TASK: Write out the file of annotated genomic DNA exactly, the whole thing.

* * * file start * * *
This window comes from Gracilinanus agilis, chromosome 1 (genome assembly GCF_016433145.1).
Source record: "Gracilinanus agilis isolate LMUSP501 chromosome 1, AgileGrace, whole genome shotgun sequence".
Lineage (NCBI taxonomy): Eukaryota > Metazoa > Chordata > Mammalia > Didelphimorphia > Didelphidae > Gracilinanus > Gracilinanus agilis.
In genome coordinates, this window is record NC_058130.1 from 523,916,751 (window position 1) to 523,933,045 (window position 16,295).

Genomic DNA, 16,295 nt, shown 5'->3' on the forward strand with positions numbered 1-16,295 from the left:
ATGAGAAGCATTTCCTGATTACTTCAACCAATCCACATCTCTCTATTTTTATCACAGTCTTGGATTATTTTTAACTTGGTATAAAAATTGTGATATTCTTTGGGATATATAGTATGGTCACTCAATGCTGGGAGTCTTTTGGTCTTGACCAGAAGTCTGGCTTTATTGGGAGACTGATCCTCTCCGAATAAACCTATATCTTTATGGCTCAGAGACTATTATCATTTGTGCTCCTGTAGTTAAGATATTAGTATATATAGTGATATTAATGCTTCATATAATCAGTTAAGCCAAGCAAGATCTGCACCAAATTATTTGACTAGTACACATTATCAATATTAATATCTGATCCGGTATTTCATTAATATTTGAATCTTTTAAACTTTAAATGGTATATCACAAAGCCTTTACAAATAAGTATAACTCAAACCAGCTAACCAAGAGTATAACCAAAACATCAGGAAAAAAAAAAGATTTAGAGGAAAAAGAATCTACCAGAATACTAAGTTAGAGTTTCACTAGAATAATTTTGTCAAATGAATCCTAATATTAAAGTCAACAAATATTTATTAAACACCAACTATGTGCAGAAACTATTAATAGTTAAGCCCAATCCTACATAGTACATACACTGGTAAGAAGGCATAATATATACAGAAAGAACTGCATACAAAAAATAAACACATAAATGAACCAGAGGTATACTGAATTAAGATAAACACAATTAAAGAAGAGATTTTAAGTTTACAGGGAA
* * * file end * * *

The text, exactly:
This window comes from Gracilinanus agilis, chromosome 1 (genome assembly GCF_016433145.1).
Source record: "Gracilinanus agilis isolate LMUSP501 chromosome 1, AgileGrace, whole genome shotgun sequence".
Lineage (NCBI taxonomy): Eukaryota > Metazoa > Chordata > Mammalia > Didelphimorphia > Didelphidae > Gracilinanus > Gracilinanus agilis.
In genome coordinates, this window is record NC_058130.1 from 523,916,751 (window position 1) to 523,933,045 (window position 16,295).

Genomic DNA, 16,295 nt, shown 5'->3' on the forward strand with positions numbered 1-16,295 from the left:
ATGAGAAGCATTTCCTGATTACTTCAACCAATCCACATCTCTCTATTTTTATCACAGTCTTGGATTATTTTTAACTTGGTATAAAAATTGTGATATTCTTTGGGATATATAGTATGGTCACTCAATGCTGGGAGTCTTTTGGTCTTGACCAGAAGTCTGGCTTTATTGGGAGACTGATCCTCTCCGAATAAACCTATATCTTTATGGCTCAGAGACTATTATCATTTGTGCTCCTGTAGTTAAGATATTAGTATATATAGTGATATTAATGCTTCATATAATCAGTTAAGCCAAGCAAGATCTGCACCAAATTATTTGACTAGTACACATTATCAATATTAATATCTGATCCGGTATTTCATTAATATTTGAATCTTTTAAACTTTAAATGGTATATCACAAAGCCTTTACAAATAAGTATAACTCAAACCAGCTAACCAAGAGTATAACCAAAACATCAGGAAAAAAAAAAGATTTAGAGGAAAAAGAATCTACCAGAATACTAAGTTAGAGTTTCACTAGAATAATTTTGTCAAATGAATCCTAATATTAAAGTCAACAAATATTTATTAAACACCAACTATGTGCAGAAACTATTAATAGTTAAGCCCAATCCTACATAGTACATACACTGGTAAGAAGGCATAATATATACAGAAAGAACTGCATACAAAAAATAAACACATAAATGAACCAGAGGTATACTGAATTAAGATAAACACAATTAAAGAAGAGATTTTAAGTTTACAGGGAA